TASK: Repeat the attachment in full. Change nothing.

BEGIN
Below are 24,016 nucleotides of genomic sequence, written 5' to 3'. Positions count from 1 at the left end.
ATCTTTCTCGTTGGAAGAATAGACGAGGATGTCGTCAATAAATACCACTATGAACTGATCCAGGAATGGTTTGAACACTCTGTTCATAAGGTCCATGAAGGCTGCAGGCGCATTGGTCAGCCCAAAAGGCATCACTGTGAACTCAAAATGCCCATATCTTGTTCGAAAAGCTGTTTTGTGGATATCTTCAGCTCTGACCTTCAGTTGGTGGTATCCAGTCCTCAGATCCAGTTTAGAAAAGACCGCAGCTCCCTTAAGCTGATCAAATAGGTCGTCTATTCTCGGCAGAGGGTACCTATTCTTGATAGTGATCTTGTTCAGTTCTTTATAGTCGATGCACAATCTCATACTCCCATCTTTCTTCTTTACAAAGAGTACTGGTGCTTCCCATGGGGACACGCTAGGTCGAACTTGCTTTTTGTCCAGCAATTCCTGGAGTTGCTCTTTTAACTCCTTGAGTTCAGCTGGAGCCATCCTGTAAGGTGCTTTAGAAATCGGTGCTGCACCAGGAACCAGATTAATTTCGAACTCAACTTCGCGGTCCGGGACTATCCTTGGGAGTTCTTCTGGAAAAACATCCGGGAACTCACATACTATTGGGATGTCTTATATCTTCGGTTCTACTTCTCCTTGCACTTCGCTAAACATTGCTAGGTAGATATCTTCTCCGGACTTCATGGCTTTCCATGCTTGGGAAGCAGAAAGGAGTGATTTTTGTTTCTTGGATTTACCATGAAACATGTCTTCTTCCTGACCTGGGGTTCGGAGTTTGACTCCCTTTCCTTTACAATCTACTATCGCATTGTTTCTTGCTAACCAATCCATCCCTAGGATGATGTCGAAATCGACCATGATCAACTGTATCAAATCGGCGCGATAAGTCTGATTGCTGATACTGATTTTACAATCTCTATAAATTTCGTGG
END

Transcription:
Below are 24,016 nucleotides of genomic sequence, written 5' to 3'. Positions count from 1 at the left end.
ATCTTTCTCGTTGGAAGAATAGACGAGGATGTCGTCAATAAATACCACTATGAACTGATCCAGGAATGGTTTGAACACTCTGTTCATAAGGTCCATGAAGGCTGCAGGCGCATTGGTCAGCCCAAAAGGCATCACTGTGAACTCAAAATGCCCATATCTTGTTCGAAAAGCTGTTTTGTGGATATCTTCAGCTCTGACCTTCAGTTGGTGGTATCCAGTCCTCAGATCCAGTTTAGAAAAGACCGCAGCTCCCTTAAGCTGATCAAATAGGTCGTCTATTCTCGGCAGAGGGTACCTATTCTTGATAGTGATCTTGTTCAGTTCTTTATAGTCGATGCACAATCTCATACTCCCATCTTTCTTCTTTACAAAGAGTACTGGTGCTTCCCATGGGGACACGCTAGGTCGAACTTGCTTTTTGTCCAGCAATTCCTGGAGTTGCTCTTTTAACTCCTTGAGTTCAGCTGGAGCCATCCTGTAAGGTGCTTTAGAAATCGGTGCTGCACCAGGAACCAGATTAATTTCGAACTCAACTTCGCGGTCCGGGACTATCCTTGGGAGTTCTTCTGGAAAAACATCCGGGAACTCACATACTATTGGGATGTCTTATATCTTCGGTTCTACTTCTCCTTGCACTTCGCTAAACATTGCTAGGTAGATATCTTCTCCGGACTTCATGGCTTTCCATGCTTGGGAAGCAGAAAGGAGTGATTTTTGTTTCTTGGATTTACCATGAAACATGTCTTCTTCCTGACCTGGGGTTCGGAGTTTGACTCCCTTTCCTTTACAATCTACTATCGCATTGTTTCTTGCTAACCAATCCATCCCTAGGATGATGTCGAAATCGACCATGATCAACTGTATCAAATCGGCGCGATAAGTCTGATTGCTGATACTGATTTTACAATCTCTATAAATTTCGTGG